The security question which I know you want to ask, is also relatively easy to answer. There is a common assumption that wildcard certs are less secure than other certs, say for example the commonly used SAN cert.

Microsoft’s own documentation even has to references “the security implications”.

…many customers are uncomfortable with the security implications of maintaining a certificate that can be used for any sub-domain.

Symantec or Verisign as most know them details some of those implications here:

  • Security: If one server or sub-domain is compromised, all sub-domains may be compromised.
  • Management: If the wildcard certificate needs to be revoked, all sub-domains will need a new certificate.

If however, like in our scenario we are using a wildcard cert to secure a single internet facing CAS server then the above issues do not cause me or the customer too much concern.  If however you are planning on deploying a large Exchange organisation with multiple geographic entry points for various services, or those services spread over many services, then those issues are of greater concern.

If I am in a production scenario I generally like to test everything that I can before making any changes to the already configured Exchange 2007 server.  Usually I will set up some fake URL’s on the 2013 server and using host file manipulation test all of the connections to make sure that the proxying and redirecting is working prior to cutting things over to the new URL’s.

After the testing has been completed.  It is time to update the Exchange 2013 and 2007 URLs.  Once complete the new URL’s should look a little like this:

URLs2
Our DNS will now look like this:

legacy.domain.com.au 192.168.100.11

mail.domain.com.au 192.168.100.22

autodiscover.domain.com.au 192.168.100.22

Let’s take a closer look at some of the configuration.

OWA – Redirect.  When a user whose mailbox still resides on 2007, accesses OWA via the 2013 CAS, they will be redirected back to 2007 via externalURL value: https://legacy.domain.com.au/owa

Set-OwaVirtualDirectory –Identity “ex2013\owa (Default Web Site)” –InternalUrl https://mail.domain.com.au/owa –ExternalURL https://mail.domain.com.au/owa

Set-OwaVirtualDirectory –Identity “ex2007\owa (Default Web Site)” –InternalUrl https://legacy.domain.com.au/owa –ExternalURL https://legacy.domain.com.au/owa

ActiveSync – Proxy. I would recommend that as a best practice we setup ActiveSync to proxy from 2013 to 2007 as some ActiveSync devices do not handle the redirect correctly.  I have seen this occur with some Apple devices running older versions of IOS.

In order to force a proxy scenario, the externalURL value for 2007 is set to $null.  The internalURL on 2007 should be configured with https://legacy.domain.com.au/Microsoft-Server-ActiveSync

Set-ActiveSyncVirtualDirectory –Identity “Ex2013\Microsoft-Server-ActiveSync (Default Web Site)” –InternalURL https://mail.domain.com..au/Microsoft-Server-ActiveSync –ExternalURL https://mail.domain.com.au/Microsoft-Server-ActiveSync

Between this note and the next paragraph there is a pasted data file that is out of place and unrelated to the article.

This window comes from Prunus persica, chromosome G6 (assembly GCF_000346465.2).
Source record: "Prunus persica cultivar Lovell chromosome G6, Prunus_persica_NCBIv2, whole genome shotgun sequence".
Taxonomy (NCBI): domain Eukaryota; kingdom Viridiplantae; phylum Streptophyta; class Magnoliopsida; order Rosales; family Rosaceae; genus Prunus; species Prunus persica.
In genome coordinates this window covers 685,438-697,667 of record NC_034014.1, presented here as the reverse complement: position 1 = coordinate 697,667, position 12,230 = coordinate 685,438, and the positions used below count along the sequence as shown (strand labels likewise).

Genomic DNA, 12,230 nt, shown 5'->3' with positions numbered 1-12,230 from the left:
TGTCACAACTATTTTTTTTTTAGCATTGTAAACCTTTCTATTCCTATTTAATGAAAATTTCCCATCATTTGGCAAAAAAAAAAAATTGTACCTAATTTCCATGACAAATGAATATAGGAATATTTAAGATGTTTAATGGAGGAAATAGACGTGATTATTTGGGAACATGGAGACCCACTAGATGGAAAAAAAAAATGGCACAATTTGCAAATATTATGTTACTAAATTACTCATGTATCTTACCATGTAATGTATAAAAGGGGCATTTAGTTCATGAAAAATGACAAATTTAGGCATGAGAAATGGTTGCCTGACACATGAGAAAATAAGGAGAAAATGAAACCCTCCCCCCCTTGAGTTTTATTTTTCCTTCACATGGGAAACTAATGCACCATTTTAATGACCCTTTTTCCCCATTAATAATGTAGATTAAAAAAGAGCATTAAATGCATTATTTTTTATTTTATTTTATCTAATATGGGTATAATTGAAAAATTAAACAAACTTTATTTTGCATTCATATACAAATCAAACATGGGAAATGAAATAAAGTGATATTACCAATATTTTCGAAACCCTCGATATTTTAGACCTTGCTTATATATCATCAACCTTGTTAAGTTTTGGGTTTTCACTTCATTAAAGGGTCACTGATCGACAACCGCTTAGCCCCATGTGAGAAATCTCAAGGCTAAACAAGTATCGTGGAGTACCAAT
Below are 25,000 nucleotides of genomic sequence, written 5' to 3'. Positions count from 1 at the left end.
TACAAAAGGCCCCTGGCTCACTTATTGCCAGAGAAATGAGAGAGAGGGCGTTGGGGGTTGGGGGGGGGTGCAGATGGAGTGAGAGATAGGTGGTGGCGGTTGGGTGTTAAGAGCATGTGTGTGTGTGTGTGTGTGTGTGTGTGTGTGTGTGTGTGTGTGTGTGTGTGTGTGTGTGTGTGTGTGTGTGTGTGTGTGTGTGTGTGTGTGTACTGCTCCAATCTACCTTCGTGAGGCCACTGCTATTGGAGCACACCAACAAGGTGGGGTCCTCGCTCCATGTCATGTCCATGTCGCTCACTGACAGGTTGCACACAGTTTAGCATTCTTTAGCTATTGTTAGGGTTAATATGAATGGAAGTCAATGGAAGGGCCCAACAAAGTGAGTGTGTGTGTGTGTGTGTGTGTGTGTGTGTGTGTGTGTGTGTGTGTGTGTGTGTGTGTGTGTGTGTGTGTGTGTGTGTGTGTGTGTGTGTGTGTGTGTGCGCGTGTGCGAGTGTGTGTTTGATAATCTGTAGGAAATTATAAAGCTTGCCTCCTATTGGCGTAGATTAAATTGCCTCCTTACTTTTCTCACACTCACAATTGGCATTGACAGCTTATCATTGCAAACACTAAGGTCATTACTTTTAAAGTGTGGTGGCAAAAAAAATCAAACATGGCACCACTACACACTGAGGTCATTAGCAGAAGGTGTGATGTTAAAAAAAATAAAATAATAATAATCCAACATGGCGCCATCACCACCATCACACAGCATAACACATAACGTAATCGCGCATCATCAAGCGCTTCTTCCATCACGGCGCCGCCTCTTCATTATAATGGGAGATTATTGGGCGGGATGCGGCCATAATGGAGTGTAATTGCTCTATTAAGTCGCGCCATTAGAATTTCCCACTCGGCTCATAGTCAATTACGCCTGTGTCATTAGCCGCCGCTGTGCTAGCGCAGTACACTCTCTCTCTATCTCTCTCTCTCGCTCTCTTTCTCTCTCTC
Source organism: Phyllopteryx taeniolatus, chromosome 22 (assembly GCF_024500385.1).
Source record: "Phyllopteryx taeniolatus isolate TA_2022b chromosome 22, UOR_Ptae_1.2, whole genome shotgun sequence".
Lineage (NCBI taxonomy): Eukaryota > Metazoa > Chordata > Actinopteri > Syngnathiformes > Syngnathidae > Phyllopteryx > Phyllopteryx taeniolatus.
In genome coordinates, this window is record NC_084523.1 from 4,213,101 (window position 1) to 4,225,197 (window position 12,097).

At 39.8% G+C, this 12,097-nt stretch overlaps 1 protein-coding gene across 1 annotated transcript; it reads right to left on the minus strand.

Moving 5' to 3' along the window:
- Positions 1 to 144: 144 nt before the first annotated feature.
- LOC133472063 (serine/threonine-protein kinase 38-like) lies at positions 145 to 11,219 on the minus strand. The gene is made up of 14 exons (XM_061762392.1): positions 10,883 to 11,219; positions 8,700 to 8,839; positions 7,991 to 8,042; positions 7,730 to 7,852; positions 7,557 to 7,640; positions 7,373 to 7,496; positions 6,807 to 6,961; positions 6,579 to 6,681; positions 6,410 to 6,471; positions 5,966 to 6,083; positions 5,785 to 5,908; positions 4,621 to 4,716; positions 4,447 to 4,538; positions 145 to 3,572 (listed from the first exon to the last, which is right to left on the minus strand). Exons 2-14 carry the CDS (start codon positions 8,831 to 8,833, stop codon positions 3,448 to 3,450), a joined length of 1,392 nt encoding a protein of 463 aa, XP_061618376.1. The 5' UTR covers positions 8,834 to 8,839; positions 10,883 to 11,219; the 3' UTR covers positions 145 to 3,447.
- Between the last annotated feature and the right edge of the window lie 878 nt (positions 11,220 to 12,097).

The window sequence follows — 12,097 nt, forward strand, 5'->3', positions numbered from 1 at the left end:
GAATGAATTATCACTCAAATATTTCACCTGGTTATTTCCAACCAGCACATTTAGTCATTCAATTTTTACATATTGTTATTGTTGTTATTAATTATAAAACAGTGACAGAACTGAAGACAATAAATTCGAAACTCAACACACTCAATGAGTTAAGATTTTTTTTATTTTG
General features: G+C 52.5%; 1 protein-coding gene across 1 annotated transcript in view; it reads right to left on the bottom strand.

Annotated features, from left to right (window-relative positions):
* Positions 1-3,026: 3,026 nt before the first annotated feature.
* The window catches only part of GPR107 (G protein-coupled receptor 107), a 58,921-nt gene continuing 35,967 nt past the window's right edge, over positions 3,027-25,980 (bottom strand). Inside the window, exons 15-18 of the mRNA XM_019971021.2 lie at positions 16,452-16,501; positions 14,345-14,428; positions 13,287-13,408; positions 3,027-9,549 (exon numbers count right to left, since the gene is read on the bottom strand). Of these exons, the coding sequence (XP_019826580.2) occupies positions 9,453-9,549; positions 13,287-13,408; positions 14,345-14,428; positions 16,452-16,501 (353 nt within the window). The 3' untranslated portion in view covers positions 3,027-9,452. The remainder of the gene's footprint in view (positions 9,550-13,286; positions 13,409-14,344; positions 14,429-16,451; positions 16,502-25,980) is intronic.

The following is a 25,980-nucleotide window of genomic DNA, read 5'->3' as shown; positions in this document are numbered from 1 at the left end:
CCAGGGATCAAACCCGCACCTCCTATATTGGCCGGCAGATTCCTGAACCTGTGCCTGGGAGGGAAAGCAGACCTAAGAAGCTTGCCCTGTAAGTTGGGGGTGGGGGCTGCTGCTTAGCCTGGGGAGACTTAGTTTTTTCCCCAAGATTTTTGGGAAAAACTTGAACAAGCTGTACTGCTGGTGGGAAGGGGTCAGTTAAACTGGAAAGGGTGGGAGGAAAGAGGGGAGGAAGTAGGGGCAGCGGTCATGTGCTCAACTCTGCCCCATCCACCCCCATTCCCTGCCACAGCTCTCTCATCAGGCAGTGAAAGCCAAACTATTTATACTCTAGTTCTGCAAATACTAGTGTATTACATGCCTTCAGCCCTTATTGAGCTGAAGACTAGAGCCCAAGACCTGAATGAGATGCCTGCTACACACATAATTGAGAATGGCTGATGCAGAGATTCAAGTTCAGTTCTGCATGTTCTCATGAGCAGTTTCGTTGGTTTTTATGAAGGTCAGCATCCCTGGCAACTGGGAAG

Set-ActiveSyncVirtualDirectory –Identity “Ex2007\Microsoft-Server-ActiveSync (Default Web Site)” –InternalURL https://legacy.domain.com.au/Microsoft-Server-ActiveSync –ExternalURL $null

Outlook Anywhere – Proxy. All OA connections, both 2007 mailboxes and 2013 mailboxes will now connect via the 2013 CAS.  2013 will proxy connections back to 2007 for legacy mailboxes.

The externalHostName for 2013 and 2007 should be the same, (mail.domain.com.au).

Note: Exchange 2007 does not support “Negotiate” authentication (refer to image below).  This means that the externalClientAuthenticationMethods should be configured to match whatever is configured for 2007, which is either Basic or NTLM.  For Outlook Anywhere to proxy from 2013 to 2007, the IISAuthenticationMethods on 2007 will need to be reconfigured to support both Basic and NTLM.  By default, Exchange 2007 IISAuthenticationMethods is set to just Basic.  NTLM must be added for the proxy to work.

image

Set-OutlookAnywhere –Identity “Ex2013\Rpc (Default Web Site)” –InternalHostname mail.domain.com.au –ExternalHostName mail.domain.com.au –ExternalClientAuthenticationMethod Basic –IISAuthenticationMethods Basic,NTLM

Set-OutlookAnywhere –Identity “Ex2007\Rpc (Default Web Site)”  –IISAuthenticationMethods Basic,NTLM

Exchange Web Services – (AutoDiscover) Autodiscover is used to retrieve the Exchange Web Services configuration for the 2007 users.  Refer to another of my posts on how autodiscover works.

Set-WebServicesVirtualDirectory –Identity “Ex2013\EWS (Default Web Site)” –InternalURL https://mail.domain.com.au/EWS/Exchange.asmx –ExternalURL https://mail.domain.com.au/EWS/Exchange.asmx

Set-WebServicesVirtualDirectory –Identity “Ex2007\EWS (Default Web Site)” –InternalURL https://legacy.domain.com.au/EWS/Exchange.asmx –ExternalURL https://legacy.domain.com.au/EWS/Exchange.asmx

AutoDiscover – Both the 2007 and 2013 Service Connection Point (SCP) locator can be configured to point to the Autodiscover URL https://autodiscover.domain.com.au/Autodiscover/Autodiscover.xml.

Make sure that the the internal and external DNS is updated so that the A record for the autodiscover.domain resolves to the Exchange 2013 Client access server.

Set-ClientAccessServer –Identity Ex2013 –AutoDiscoverServiceInternalUri https://autodiscover.domain.com.au/Autodiscover/Autodiscover.xml

ECP –  Exchange 2007 did not have an ECP virtual directory.  Therefore only the 2013 ECP virtual directory needs to be configured.

Set-EcpVirtualDirectory –Identity “Ex2013\ecp (Default Web Site)” –InternalURL https://mail.domain.com.au/ecp –ExternalURL https://mail.domain.com.au/ecp

That’s it for now, part 2 is on the horizon and will be coming shortly!